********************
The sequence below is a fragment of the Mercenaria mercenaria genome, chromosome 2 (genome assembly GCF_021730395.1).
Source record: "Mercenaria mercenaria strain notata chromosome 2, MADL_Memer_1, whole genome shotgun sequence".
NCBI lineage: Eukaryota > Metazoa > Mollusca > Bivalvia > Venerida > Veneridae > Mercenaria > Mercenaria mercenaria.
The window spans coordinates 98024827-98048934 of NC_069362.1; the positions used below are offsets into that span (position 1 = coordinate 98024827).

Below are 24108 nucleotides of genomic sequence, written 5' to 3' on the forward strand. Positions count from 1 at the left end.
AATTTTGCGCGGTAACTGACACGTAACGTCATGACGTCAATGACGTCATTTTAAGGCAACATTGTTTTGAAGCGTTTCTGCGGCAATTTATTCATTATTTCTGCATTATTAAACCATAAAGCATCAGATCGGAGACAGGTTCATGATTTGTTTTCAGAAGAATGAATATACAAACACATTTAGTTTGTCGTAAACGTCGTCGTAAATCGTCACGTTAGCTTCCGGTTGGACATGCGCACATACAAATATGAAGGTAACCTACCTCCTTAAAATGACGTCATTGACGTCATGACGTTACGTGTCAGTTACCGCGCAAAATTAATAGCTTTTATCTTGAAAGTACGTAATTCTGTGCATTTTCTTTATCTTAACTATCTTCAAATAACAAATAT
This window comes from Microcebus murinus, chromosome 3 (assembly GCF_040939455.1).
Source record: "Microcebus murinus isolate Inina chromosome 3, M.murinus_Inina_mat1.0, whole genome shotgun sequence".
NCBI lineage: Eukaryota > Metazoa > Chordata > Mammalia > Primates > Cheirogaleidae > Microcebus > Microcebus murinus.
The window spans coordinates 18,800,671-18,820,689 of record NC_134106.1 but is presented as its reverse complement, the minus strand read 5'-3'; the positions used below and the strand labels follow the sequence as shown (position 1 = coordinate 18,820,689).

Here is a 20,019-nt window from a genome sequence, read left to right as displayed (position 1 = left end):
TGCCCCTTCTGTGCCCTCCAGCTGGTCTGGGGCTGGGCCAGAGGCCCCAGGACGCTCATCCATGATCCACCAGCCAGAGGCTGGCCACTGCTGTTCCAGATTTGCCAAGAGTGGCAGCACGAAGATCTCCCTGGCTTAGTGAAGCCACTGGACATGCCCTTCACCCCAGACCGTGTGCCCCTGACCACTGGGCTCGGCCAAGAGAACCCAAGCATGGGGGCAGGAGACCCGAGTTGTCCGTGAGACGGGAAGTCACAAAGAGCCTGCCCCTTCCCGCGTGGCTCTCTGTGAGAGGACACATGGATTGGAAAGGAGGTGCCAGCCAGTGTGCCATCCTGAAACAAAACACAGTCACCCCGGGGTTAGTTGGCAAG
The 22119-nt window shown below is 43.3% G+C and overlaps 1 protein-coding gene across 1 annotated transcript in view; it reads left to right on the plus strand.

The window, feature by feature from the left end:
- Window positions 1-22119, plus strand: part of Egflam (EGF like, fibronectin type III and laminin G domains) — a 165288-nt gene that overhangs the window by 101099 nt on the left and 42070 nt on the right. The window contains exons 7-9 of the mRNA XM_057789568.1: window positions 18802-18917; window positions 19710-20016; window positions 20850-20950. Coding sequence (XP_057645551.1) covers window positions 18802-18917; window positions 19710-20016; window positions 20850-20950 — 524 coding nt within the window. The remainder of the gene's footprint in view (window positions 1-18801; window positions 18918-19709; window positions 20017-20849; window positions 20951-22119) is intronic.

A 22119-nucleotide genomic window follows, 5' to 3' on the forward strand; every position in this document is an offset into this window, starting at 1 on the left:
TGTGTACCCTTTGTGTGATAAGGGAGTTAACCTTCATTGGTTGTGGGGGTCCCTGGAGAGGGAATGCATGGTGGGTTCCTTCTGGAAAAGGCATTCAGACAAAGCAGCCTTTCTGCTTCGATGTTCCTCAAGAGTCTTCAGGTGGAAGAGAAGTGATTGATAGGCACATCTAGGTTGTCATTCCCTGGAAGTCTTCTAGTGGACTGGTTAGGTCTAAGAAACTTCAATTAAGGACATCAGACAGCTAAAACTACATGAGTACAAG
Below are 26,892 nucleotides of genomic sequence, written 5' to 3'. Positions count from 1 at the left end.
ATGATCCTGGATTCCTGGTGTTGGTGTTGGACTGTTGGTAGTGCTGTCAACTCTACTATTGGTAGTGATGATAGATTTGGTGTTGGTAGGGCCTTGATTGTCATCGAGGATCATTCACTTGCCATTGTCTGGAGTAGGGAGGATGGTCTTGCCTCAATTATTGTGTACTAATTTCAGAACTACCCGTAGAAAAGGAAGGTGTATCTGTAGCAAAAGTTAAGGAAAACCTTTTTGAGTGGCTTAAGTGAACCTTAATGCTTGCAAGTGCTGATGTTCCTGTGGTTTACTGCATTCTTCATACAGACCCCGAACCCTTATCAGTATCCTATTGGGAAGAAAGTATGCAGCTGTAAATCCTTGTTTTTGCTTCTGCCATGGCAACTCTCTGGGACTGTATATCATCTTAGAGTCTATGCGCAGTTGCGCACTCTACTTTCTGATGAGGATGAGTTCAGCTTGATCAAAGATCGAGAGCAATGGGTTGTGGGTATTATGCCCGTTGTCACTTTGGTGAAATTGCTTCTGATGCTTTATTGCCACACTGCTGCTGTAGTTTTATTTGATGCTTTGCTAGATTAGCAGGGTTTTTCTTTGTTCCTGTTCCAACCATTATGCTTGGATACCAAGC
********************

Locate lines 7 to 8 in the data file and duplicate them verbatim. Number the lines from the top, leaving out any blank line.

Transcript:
This window comes from Microcebus murinus, chromosome 3 (assembly GCF_040939455.1).
Source record: "Microcebus murinus isolate Inina chromosome 3, M.murinus_Inina_mat1.0, whole genome shotgun sequence".